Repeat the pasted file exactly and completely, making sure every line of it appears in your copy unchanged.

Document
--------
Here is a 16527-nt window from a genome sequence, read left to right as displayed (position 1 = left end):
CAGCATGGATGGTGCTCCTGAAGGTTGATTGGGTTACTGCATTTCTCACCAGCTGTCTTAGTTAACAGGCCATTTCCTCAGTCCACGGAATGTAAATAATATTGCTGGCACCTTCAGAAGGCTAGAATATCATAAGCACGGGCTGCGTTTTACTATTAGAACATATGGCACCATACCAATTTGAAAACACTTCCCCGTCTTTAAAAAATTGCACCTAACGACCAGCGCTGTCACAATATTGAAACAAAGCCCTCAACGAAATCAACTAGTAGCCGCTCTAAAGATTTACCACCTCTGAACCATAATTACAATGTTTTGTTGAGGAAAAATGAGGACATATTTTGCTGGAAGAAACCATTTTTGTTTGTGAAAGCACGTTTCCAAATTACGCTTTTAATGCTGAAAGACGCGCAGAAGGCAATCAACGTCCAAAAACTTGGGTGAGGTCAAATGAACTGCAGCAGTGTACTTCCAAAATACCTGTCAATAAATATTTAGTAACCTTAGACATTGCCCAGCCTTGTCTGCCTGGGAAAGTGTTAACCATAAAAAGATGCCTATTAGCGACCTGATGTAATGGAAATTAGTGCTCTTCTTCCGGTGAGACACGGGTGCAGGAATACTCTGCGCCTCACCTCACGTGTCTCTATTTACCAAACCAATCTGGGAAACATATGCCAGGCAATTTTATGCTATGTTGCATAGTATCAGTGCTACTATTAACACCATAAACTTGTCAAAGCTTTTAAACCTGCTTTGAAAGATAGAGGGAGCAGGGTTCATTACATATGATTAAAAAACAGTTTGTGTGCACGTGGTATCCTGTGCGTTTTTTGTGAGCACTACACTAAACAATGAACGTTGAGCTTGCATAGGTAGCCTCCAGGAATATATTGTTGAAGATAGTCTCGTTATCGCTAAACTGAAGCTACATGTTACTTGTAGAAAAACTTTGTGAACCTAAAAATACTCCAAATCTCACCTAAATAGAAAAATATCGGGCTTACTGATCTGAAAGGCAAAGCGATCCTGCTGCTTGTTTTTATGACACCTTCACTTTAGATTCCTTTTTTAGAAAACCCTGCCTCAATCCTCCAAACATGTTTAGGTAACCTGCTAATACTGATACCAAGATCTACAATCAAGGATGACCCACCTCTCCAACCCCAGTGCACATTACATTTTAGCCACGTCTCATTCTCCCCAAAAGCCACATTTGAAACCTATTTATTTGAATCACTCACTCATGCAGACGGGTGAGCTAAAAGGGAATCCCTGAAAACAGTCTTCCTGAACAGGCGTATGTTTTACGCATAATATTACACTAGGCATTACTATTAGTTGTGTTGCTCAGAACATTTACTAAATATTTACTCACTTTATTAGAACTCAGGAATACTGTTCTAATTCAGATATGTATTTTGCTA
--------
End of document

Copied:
Here is a 16527-nt window from a genome sequence, read left to right as displayed (position 1 = left end):
CAGCATGGATGGTGCTCCTGAAGGTTGATTGGGTTACTGCATTTCTCACCAGCTGTCTTAGTTAACAGGCCATTTCCTCAGTCCACGGAATGTAAATAATATTGCTGGCACCTTCAGAAGGCTAGAATATCATAAGCACGGGCTGCGTTTTACTATTAGAACATATGGCACCATACCAATTTGAAAACACTTCCCCGTCTTTAAAAAATTGCACCTAACGACCAGCGCTGTCACAATATTGAAACAAAGCCCTCAACGAAATCAACTAGTAGCCGCTCTAAAGATTTACCACCTCTGAACCATAATTACAATGTTTTGTTGAGGAAAAATGAGGACATATTTTGCTGGAAGAAACCATTTTTGTTTGTGAAAGCACGTTTCCAAATTACGCTTTTAATGCTGAAAGACGCGCAGAAGGCAATCAACGTCCAAAAACTTGGGTGAGGTCAAATGAACTGCAGCAGTGTACTTCCAAAATACCTGTCAATAAATATTTAGTAACCTTAGACATTGCCCAGCCTTGTCTGCCTGGGAAAGTGTTAACCATAAAAAGATGCCTATTAGCGACCTGATGTAATGGAAATTAGTGCTCTTCTTCCGGTGAGACACGGGTGCAGGAATACTCTGCGCCTCACCTCACGTGTCTCTATTTACCAAACCAATCTGGGAAACATATGCCAGGCAATTTTATGCTATGTTGCATAGTATCAGTGCTACTATTAACACCATAAACTTGTCAAAGCTTTTAAACCTGCTTTGAAAGATAGAGGGAGCAGGGTTCATTACATATGATTAAAAAACAGTTTGTGTGCACGTGGTATCCTGTGCGTTTTTTGTGAGCACTACACTAAACAATGAACGTTGAGCTTGCATAGGTAGCCTCCAGGAATATATTGTTGAAGATAGTCTCGTTATCGCTAAACTGAAGCTACATGTTACTTGTAGAAAAACTTTGTGAACCTAAAAATACTCCAAATCTCACCTAAATAGAAAAATATCGGGCTTACTGATCTGAAAGGCAAAGCGATCCTGCTGCTTGTTTTTATGACACCTTCACTTTAGATTCCTTTTTTAGAAAACCCTGCCTCAATCCTCCAAACATGTTTAGGTAACCTGCTAATACTGATACCAAGATCTACAATCAAGGATGACCCACCTCTCCAACCCCAGTGCACATTACATTTTAGCCACGTCTCATTCTCCCCAAAAGCCACATTTGAAACCTATTTATTTGAATCACTCACTCATGCAGACGGGTGAGCTAAAAGGGAATCCCTGAAAACAGTCTTCCTGAACAGGCGTATGTTTTACGCATAATATTACACTAGGCATTACTATTAGTTGTGTTGCTCAGAACATTTACTAAATATTTACTCACTTTATTAGAACTCAGGAATACTGTTCTAATTCAGATATGTATTTTGCTA